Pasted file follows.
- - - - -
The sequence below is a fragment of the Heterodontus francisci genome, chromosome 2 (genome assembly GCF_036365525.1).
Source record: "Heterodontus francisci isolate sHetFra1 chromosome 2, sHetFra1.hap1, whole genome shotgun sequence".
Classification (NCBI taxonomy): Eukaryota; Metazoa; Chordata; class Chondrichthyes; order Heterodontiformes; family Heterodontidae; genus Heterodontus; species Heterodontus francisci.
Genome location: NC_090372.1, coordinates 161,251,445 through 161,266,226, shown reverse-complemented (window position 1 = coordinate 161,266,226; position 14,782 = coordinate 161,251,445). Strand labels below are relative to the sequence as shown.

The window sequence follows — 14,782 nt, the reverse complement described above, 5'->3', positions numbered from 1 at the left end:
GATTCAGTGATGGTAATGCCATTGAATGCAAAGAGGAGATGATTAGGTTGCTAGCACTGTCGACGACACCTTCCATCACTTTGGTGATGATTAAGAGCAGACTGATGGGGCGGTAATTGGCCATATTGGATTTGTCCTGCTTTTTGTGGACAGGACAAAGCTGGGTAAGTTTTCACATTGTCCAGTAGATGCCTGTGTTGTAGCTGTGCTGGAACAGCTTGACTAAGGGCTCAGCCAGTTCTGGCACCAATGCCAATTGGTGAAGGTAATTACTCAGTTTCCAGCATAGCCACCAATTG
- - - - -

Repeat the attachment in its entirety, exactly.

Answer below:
The sequence below is a fragment of the Heterodontus francisci genome, chromosome 2 (genome assembly GCF_036365525.1).
Source record: "Heterodontus francisci isolate sHetFra1 chromosome 2, sHetFra1.hap1, whole genome shotgun sequence".
Classification (NCBI taxonomy): Eukaryota; Metazoa; Chordata; class Chondrichthyes; order Heterodontiformes; family Heterodontidae; genus Heterodontus; species Heterodontus francisci.
Genome location: NC_090372.1, coordinates 161,251,445 through 161,266,226, shown reverse-complemented (window position 1 = coordinate 161,266,226; position 14,782 = coordinate 161,251,445). Strand labels below are relative to the sequence as shown.

The window sequence follows — 14,782 nt, the reverse complement described above, 5'->3', positions numbered from 1 at the left end:
GATTCAGTGATGGTAATGCCATTGAATGCAAAGAGGAGATGATTAGGTTGCTAGCACTGTCGACGACACCTTCCATCACTTTGGTGATGATTAAGAGCAGACTGATGGGGCGGTAATTGGCCATATTGGATTTGTCCTGCTTTTTGTGGACAGGACAAAGCTGGGTAAGTTTTCACATTGTCCAGTAGATGCCTGTGTTGTAGCTGTGCTGGAACAGCTTGACTAAGGGCTCAGCCAGTTCTGGCACCAATGCCAATTGGTGAAGGTAATTACTCAGTTTCCAGCATAGCCACCAATTG